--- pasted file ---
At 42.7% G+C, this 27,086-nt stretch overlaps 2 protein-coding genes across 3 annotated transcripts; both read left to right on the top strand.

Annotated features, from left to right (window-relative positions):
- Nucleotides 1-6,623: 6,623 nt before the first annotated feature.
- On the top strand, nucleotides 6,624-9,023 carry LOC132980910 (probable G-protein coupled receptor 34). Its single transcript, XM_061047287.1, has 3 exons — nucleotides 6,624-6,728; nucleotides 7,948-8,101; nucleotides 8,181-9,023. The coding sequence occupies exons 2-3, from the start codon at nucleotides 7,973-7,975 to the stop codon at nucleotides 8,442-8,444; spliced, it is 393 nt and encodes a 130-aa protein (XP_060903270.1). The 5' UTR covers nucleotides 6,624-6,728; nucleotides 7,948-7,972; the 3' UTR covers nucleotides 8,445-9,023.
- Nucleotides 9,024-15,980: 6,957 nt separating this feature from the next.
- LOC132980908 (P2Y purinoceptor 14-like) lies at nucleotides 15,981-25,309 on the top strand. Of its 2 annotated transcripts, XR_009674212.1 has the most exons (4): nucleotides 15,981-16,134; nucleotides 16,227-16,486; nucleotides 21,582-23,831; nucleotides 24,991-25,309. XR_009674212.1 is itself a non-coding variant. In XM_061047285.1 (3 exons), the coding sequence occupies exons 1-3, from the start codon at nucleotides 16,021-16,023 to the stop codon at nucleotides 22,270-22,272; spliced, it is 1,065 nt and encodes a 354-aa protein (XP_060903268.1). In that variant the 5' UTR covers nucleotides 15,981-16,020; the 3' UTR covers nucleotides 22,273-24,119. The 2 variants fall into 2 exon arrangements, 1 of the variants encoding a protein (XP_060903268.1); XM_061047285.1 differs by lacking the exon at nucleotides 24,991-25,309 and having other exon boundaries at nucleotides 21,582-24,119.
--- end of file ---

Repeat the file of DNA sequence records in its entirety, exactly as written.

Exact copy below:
At 42.7% G+C, this 27,086-nt stretch overlaps 2 protein-coding genes across 3 annotated transcripts; both read left to right on the top strand.

Annotated features, from left to right (window-relative positions):
- Nucleotides 1-6,623: 6,623 nt before the first annotated feature.
- On the top strand, nucleotides 6,624-9,023 carry LOC132980910 (probable G-protein coupled receptor 34). Its single transcript, XM_061047287.1, has 3 exons — nucleotides 6,624-6,728; nucleotides 7,948-8,101; nucleotides 8,181-9,023. The coding sequence occupies exons 2-3, from the start codon at nucleotides 7,973-7,975 to the stop codon at nucleotides 8,442-8,444; spliced, it is 393 nt and encodes a 130-aa protein (XP_060903270.1). The 5' UTR covers nucleotides 6,624-6,728; nucleotides 7,948-7,972; the 3' UTR covers nucleotides 8,445-9,023.
- Nucleotides 9,024-15,980: 6,957 nt separating this feature from the next.
- LOC132980908 (P2Y purinoceptor 14-like) lies at nucleotides 15,981-25,309 on the top strand. Of its 2 annotated transcripts, XR_009674212.1 has the most exons (4): nucleotides 15,981-16,134; nucleotides 16,227-16,486; nucleotides 21,582-23,831; nucleotides 24,991-25,309. XR_009674212.1 is itself a non-coding variant. In XM_061047285.1 (3 exons), the coding sequence occupies exons 1-3, from the start codon at nucleotides 16,021-16,023 to the stop codon at nucleotides 22,270-22,272; spliced, it is 1,065 nt and encodes a 354-aa protein (XP_060903268.1). In that variant the 5' UTR covers nucleotides 15,981-16,020; the 3' UTR covers nucleotides 22,273-24,119. The 2 variants fall into 2 exon arrangements, 1 of the variants encoding a protein (XP_060903268.1); XM_061047285.1 differs by lacking the exon at nucleotides 24,991-25,309 and having other exon boundaries at nucleotides 21,582-24,119.